Premier Christy Clark is quickly expending her stock of credibility in her take-no-prisoners approach to the byelection battle in Port Moody-Coquitlam. Two recent claims by Clark and the BC Liberals are particularly egregious because they show how few qualms they have in stretching the truth for political gain.
Liberal candidate Dennis Marsden's "Christy got it done!" campaign brochure, mailed out before the byelection was called, gives Clark credit for removing the logjam that stalled the Evergreen Line.
And during the months-late announcement of two provincial byelections, the premier told reporters it was Joe Trasolini - former Port Moody mayor but, more notably, a former Clark friend and now an NDP foe - who was the biggest obstacle to the project. "It was after Joe Trasolini got out of the way that we were able to break that logjam and make it happen," Clark is quoted as saying.
Neither statement stands up to even basic scrutiny.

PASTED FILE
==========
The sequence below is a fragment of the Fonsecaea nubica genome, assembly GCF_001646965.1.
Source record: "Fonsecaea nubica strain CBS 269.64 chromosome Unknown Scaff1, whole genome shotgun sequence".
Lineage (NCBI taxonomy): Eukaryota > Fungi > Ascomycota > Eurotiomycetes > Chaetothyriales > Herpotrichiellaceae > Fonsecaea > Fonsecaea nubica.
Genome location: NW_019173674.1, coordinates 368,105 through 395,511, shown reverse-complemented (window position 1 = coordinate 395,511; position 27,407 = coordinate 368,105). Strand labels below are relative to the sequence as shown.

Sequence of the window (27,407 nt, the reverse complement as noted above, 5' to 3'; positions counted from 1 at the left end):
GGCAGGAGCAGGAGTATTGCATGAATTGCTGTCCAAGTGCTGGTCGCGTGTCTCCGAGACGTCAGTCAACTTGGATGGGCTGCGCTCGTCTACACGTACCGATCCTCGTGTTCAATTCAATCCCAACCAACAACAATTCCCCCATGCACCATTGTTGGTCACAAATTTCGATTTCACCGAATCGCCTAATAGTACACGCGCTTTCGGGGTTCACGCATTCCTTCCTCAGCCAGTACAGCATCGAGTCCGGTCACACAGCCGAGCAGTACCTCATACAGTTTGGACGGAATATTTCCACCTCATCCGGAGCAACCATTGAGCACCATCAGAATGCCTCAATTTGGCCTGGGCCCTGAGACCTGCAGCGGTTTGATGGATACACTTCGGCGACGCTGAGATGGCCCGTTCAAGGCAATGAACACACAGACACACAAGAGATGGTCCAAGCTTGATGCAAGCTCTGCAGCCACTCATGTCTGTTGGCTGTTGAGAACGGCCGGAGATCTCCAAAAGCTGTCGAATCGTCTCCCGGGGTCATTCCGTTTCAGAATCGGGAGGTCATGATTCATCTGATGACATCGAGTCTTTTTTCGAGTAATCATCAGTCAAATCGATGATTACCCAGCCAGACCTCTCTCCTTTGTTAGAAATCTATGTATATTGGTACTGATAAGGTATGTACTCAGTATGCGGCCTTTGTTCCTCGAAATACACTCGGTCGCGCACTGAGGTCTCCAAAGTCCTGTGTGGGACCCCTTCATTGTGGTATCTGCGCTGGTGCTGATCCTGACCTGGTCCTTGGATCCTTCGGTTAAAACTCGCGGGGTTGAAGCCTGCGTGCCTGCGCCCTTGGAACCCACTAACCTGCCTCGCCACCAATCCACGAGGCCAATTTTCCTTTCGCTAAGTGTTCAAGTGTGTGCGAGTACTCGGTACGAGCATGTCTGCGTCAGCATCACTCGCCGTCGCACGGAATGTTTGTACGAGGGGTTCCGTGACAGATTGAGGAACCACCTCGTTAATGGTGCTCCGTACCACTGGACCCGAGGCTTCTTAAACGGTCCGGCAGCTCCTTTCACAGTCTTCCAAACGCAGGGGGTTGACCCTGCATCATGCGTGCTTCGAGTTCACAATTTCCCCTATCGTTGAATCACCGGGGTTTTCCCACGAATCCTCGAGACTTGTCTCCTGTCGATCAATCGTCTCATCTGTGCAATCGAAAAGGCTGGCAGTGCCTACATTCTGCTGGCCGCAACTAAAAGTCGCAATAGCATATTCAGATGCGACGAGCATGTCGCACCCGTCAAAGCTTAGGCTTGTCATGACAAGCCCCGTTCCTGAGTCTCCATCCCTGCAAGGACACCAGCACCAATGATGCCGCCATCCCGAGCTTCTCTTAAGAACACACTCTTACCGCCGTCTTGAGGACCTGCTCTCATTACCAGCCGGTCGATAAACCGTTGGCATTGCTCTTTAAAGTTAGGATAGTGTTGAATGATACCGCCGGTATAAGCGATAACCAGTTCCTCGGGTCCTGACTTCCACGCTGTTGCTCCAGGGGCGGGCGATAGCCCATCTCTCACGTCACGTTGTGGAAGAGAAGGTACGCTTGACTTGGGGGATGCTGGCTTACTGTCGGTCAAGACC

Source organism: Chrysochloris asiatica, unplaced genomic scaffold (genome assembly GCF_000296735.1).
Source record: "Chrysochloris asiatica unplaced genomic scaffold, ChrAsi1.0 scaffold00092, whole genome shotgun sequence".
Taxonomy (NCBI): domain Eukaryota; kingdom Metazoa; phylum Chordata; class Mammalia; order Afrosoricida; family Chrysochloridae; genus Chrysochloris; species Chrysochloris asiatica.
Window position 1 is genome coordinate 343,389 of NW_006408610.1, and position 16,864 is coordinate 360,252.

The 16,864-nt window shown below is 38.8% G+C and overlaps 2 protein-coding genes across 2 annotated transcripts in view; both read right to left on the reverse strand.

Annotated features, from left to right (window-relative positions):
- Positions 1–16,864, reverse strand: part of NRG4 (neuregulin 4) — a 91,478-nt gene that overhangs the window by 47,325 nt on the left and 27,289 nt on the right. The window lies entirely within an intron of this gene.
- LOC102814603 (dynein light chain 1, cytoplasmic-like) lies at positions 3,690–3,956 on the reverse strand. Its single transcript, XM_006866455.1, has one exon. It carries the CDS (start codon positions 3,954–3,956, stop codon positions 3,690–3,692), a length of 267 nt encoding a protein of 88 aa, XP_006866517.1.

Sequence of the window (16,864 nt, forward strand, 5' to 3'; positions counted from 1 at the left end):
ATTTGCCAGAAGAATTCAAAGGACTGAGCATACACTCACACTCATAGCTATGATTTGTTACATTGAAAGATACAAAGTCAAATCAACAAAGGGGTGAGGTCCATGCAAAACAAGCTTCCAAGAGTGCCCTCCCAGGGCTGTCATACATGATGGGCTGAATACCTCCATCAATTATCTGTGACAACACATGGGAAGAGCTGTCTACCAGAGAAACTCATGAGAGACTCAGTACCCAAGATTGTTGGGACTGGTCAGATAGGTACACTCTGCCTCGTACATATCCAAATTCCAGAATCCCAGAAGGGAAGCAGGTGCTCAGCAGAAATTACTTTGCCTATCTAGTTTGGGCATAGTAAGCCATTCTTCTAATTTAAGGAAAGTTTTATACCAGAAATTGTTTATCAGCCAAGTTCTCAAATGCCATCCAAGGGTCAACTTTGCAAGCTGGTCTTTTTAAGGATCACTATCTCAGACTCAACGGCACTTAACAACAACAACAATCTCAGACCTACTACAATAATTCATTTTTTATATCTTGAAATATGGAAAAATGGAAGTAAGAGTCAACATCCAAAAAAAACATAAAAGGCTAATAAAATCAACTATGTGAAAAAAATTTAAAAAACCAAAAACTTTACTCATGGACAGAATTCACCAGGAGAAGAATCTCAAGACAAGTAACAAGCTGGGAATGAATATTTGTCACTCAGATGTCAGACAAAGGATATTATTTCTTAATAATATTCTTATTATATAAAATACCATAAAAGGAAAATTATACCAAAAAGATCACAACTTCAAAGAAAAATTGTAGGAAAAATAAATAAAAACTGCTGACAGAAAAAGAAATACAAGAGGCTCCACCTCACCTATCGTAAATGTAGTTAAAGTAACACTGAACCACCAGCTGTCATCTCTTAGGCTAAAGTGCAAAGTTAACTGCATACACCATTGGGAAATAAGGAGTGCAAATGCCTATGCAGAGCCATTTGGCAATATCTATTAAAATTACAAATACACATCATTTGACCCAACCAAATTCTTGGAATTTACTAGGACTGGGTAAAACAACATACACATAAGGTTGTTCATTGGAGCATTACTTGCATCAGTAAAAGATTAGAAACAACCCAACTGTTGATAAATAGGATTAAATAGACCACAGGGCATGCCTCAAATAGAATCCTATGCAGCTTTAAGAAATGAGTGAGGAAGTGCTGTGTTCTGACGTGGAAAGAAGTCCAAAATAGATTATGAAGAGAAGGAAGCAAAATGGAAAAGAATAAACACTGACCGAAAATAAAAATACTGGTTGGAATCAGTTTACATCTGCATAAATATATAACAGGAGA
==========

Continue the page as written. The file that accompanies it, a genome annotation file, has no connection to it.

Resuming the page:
First, the Evergreen Line can in no way be considered Clark's baby. In fact, the $1.4-billion project has been a political football for years and what finally broke the logjam is that the TransLink mayors' council - including all Tri-City mayors - moved to enact a two-cent-a-litre gas tax increase, which the province approved after some waffling from Clark.
The premier is also way off base in blaming Trasolini for the stalled Evergreen Line funding agreement. While Trasolini was an outspoken critic of using property taxes to fund transportation - along with most mayors - he was no more an obstacle than anyone else on the mayors' council, which worked hard to get an agreement with the province on Evergreen.
Further, Clark thinks she can find $30 million for other transit improvements in a TransLink audit. Good on her, but it was the mayors who came up with the idea first and the BC Conservatives who led the opposition to the vehicle levy, which Clark is also against.
It's said truth is the first casualty in an election. If so, Clark and Marsden seem to have drawn first blood.